1) Raise the motorcycle
with a bike stand, milk crate, etc., so the rear wheel is slightly off
the ground. Remove the 17 mm nuts from the two link mounting bolts
and push the bolts out the right side. The swingarm may need to be
raised slightly to allow the bolts to slide out freely. After removing
these two bolts the link will drop out the bottom and your about ready
to install the new link.
2) The new links come
with the bearings and seals, so put a little grease on the two needle bearings
first, and then install the "center sleeve"
from your old OEM link into the KoubaLink. You are now ready to install
the new link by holding it back in place with the bearing end forward and
the engraving readable from the right side. After aligning the link
eyes with the link mounts, push the mounting bolts back through from the
right side. You will need to raise the swingarm to get the eyes to line
3) After installing the KoubaLink,
be sure the grease fitting is facing downward. *Left side engraving will
be upsidedown. You may want to pump a little grease into the grease
fitting now before you torque the mounting bolt nuts as sometimes after
tightening the nuts the air will not escape from the bearings and is difficult
to get the grease in. Install the two 17 mm nuts and torque to approx.
4) For the 1.50" rear lowering,
set the race sag (amount of vertical movement of the rear axle FROM no
weight to bike weight plus rider weight) at 3.75" with rider in full riding
gear, standing on the pegs. This sag adjustment can be changed by
turning the two large nuts on top of the rear spring. (More preload
= less sag, and less preload = more sag. Turning the spring preload nuts
clockwise will increase the preload/lessen the sag and visa versa.)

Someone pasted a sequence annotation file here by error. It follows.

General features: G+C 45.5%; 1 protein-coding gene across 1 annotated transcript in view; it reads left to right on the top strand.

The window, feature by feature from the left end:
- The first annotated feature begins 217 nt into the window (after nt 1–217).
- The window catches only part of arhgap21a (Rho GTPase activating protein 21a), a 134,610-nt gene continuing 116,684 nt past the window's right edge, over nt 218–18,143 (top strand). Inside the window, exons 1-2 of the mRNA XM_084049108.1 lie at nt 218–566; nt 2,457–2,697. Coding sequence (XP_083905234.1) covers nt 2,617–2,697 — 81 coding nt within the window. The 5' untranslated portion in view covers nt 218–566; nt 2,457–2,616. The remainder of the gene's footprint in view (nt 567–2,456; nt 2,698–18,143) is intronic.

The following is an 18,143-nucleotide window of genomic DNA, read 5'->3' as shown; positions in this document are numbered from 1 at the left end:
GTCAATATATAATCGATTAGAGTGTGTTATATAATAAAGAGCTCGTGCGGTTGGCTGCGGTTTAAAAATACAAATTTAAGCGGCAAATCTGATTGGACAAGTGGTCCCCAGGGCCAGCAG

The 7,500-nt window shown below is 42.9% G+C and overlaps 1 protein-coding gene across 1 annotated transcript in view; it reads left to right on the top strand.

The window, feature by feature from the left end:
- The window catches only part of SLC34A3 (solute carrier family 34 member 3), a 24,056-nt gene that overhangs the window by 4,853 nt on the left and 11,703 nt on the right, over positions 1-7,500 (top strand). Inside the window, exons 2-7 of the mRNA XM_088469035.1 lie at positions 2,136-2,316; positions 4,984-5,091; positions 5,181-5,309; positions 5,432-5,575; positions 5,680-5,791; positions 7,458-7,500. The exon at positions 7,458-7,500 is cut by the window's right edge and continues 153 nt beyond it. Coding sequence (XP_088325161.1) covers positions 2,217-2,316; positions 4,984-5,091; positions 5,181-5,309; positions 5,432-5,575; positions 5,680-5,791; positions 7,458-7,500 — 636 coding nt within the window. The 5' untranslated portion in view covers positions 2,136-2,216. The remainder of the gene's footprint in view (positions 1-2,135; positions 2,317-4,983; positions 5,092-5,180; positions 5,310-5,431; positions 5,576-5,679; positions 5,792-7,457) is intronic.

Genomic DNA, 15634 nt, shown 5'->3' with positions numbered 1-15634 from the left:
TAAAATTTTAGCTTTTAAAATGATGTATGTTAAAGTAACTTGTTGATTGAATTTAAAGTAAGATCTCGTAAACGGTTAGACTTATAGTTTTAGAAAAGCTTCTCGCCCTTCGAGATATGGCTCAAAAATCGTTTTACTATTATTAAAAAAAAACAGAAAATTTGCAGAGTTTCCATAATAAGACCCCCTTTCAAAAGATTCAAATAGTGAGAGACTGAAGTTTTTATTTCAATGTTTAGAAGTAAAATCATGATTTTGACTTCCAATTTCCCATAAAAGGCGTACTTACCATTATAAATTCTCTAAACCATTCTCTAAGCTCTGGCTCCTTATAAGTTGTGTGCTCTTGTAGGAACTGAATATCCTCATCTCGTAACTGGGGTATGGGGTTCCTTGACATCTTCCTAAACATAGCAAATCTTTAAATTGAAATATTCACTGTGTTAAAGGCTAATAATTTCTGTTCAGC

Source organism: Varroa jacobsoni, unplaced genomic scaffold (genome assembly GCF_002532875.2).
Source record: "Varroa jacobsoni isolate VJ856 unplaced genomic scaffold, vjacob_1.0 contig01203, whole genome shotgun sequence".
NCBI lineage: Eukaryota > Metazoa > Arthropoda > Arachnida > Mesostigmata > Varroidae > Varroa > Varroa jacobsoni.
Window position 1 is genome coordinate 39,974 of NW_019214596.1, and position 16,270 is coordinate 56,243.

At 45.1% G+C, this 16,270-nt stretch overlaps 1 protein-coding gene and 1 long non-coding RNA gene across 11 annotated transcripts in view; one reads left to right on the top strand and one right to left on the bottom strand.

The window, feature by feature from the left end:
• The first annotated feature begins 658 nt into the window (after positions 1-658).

The easiest way we have found to change the preload adjustment is to loosen
the top jam nut, lube the threads on the shock and turn the spring and
all by grasping the bottom of the spring. It will turn easier if
the rear wheel is off the ground.
5) The front fork tubes can
be slid up in the triple clamps until they almost touch the stock handlebars,
we do not recommend going farther than the stock height handlebars allow
as we are not sure exactly when the front tire would be allowed to contact
the underside of the fender when fully compressed. :-(
If the front pushes or will not turn quick enough we recommend lessening
the rear sag rather than sliding the fork tubes up farther.
Disclaimer: Lowering the rear more than the front can change the
geometry and could affect the handling, so be careful out there.
If you like what the KoubaLinks
do for your suspension, please tell everyone, if you do not, please tell
us. We can be contacted at our email address below and are always
interested in your questions or comments.
* Please see the sidestand
Ordering information and pricing
can be found on our ORDER
stand Information. *** Shorter side stands are available for the
CRF250L-Rally from CRF's Only at: https://www.crfsonly.com/catalog/index.php
Now, here is info that
YOU need to be informed of, for general knowledge, as to how it relates
to the 2017 RALLY.
Honda, in all their wisdom
(ha ha ha) has made the side stand for the RALLY 1.5" longer than what
is on the 2017 CRF250-L. That is a fact, and precise measurement.
Yet, the RALLY is NOT
1.5" taller than the "normal" CRF250-L. It is 0.9" taller.
I have found, and others
have agreed, that the side stand on the 2017 RALLY is TOO tall for this
Now, I have fixed that
issue on my bike, as I ordered and installed a side stand from a 2017 CRF250-L.....again...that
is 1.5" shorter than the RALLY side stand, and then I added a 3/16" thick
larger foot plate onto the bottom of the new side stand, to support the
bike better in sand and dirt.
With the new RALLY KoubaLink
on my bike, the changed out side stand and new KoubaLink work great in
concert with one another.
HOWEVER.....here is what
YOU need to be informed of.....if a RALLY owner installs your new RALLY
KoubaLInk onto their 2017 Rally, and still uses the OEM side stand, they
most likely will have a problem with the bike pogo(ing), as the side stand
that is already TOO long will really be noticeable now, with the bike lowered
I have brought the issue
of the TOO tall side stand to Honda's attention, but as you know, sometimes
that goes in one ear and out the other when dealing with Mother Honda.